The Ambassador in Germany (Schurman) to the Secretary of State

No. 760

Sir: With reference to the Department’s instruction No. 319, dated January 16, 1926, relating to the adherence of Germany to the Washington Treaty Relating to Principles and Policies Concerning China, I have the honor to report that, in an informal conversation with Mr. Trautmann, Chief of the Asiatic Division in the Foreign Office, on the third instant, I called his attention to the fact that the notice of Germany’s adherence, contained in the communication from the Minister for Foreign Affairs, dated December 17, 1925, read as follows:

“On the strength of a full power given to me by the President of the Reich, I hereby declare that Germany, subject to ratifications, adheres to the said Treaty”.

I remarked to him that this did not constitute a complete adherence as would justify the Government of the United States in giving formal notification to the other signatory Governments that Germany had adhered. Mr. Trautmann said at once that he understood our position. He then stated that the political officers in the Foreign Office had held that the “Ratifikation” referred to was a mere formality and that, indeed, he himself, in the case of this Treaty which dealt merely with political subjects, thought such ratification unnecessary as, in their view, “the Government had already ratified the Treaty”. The legal advisers of the Foreign Office, however, had “taken a different view” and it had therefore been decided to send the Treaty to the Reichstag for formal ratification.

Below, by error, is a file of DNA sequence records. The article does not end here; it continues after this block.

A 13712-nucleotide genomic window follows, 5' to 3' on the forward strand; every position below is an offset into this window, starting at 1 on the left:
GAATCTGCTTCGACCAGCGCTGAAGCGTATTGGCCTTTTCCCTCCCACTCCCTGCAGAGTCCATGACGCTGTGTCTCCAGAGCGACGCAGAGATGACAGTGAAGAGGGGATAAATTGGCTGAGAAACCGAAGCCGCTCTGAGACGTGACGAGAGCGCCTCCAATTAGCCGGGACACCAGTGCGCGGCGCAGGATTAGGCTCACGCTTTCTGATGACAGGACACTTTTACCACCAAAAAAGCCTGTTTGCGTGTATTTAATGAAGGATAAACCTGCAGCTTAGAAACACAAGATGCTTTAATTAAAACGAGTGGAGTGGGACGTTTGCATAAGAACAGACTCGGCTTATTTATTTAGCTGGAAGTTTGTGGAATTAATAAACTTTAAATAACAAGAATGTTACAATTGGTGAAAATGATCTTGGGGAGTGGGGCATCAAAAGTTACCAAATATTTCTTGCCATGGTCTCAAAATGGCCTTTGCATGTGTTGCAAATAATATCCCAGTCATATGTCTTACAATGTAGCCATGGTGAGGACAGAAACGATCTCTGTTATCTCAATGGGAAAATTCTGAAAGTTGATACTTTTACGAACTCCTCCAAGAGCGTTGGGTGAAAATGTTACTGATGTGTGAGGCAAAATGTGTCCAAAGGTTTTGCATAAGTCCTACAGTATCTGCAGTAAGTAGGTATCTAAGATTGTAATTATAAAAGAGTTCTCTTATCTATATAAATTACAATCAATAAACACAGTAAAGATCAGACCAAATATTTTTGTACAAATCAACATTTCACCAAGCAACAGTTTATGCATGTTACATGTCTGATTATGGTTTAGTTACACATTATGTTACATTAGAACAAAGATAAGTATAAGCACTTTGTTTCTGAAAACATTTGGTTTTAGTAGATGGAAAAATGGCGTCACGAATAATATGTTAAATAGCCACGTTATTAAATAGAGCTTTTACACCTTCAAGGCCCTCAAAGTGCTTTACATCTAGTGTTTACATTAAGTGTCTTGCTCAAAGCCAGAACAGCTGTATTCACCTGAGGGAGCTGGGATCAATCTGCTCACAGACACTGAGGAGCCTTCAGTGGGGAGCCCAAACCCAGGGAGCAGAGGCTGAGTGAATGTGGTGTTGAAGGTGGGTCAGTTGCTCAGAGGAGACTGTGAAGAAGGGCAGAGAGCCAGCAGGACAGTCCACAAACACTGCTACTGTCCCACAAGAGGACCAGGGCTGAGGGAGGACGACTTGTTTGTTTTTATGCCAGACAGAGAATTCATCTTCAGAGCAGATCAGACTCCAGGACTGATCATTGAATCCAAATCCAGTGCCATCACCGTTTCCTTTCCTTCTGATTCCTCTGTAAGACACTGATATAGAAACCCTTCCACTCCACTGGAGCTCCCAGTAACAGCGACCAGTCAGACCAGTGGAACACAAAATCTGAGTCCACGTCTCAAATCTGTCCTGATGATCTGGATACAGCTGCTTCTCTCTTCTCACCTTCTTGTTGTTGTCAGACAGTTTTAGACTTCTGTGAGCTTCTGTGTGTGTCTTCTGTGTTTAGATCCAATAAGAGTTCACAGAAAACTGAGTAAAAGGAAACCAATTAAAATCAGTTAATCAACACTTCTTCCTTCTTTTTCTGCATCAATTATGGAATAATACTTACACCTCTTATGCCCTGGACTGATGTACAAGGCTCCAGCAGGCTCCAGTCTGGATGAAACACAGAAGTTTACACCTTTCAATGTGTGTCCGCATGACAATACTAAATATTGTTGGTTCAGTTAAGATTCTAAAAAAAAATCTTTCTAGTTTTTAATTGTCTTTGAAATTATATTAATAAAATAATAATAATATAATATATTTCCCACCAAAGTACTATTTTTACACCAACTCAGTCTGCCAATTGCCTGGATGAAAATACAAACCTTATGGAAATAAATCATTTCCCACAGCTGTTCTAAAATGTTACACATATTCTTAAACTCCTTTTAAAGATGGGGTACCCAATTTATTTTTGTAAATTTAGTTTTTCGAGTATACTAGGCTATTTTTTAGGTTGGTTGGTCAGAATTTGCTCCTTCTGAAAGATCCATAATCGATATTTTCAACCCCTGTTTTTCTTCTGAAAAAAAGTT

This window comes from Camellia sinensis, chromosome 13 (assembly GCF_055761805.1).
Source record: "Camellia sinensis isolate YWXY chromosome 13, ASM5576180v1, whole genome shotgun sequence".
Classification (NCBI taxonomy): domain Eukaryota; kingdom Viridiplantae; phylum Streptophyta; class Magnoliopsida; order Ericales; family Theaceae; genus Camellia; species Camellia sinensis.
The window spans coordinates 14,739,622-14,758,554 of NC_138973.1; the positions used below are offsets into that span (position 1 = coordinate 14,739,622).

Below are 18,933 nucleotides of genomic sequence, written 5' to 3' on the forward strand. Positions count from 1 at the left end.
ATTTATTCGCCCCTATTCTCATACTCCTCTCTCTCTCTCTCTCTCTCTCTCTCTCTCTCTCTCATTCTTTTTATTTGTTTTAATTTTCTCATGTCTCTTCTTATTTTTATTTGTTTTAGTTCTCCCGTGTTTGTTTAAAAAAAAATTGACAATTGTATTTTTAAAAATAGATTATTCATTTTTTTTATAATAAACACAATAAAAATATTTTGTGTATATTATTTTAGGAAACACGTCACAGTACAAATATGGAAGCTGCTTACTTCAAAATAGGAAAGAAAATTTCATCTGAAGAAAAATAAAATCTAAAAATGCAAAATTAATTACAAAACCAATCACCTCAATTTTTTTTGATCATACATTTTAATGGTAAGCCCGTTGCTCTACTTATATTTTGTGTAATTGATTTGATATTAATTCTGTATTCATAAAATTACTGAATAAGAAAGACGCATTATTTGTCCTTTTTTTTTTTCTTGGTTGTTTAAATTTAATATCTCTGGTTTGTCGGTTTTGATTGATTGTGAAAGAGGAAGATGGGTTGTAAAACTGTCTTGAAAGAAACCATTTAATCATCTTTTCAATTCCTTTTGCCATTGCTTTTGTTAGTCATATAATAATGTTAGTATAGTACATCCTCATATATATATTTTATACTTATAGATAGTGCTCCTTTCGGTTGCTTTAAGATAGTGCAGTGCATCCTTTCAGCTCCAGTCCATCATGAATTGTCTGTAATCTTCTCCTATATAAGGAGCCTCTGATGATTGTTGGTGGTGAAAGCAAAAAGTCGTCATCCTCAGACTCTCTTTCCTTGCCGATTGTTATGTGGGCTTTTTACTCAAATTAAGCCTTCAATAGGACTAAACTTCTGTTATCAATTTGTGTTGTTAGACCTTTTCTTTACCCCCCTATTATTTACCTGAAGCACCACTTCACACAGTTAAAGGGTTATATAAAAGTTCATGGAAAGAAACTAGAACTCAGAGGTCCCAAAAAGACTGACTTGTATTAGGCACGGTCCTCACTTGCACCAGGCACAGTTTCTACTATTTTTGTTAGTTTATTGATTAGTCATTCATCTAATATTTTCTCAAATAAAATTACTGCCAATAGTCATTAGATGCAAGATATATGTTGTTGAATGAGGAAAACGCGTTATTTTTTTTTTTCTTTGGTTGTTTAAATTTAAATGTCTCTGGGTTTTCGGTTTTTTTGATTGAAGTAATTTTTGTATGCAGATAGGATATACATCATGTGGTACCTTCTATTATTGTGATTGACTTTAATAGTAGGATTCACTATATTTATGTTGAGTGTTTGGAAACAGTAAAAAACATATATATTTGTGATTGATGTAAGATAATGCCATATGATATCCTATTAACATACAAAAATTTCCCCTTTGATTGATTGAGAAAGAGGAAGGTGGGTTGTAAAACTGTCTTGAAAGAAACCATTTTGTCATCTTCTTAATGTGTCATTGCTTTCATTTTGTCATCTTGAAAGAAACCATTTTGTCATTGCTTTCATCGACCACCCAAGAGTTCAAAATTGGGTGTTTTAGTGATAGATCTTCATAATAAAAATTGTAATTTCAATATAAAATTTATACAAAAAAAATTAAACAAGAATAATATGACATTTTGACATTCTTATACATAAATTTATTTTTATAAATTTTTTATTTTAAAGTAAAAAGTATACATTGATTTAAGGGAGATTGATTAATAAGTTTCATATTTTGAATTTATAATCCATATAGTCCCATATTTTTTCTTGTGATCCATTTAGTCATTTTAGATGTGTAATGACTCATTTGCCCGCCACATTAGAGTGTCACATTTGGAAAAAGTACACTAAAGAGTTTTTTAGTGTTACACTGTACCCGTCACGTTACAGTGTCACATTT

Mr. Trautmann stated that the time for such action was a little uncertain. At the beginning, and before the German Government had taken any action, the Chinese Minister in Berlin saw no objection to Germany’s adherence to the Treaty. Later, however, he changed his position. …

. . . . . . . . . . . . . .

Mr. Trautmann promised to let me hear from him when the Government approaches the Reichstag on the subject.

I have [etc.]

Jacob Gould Schurman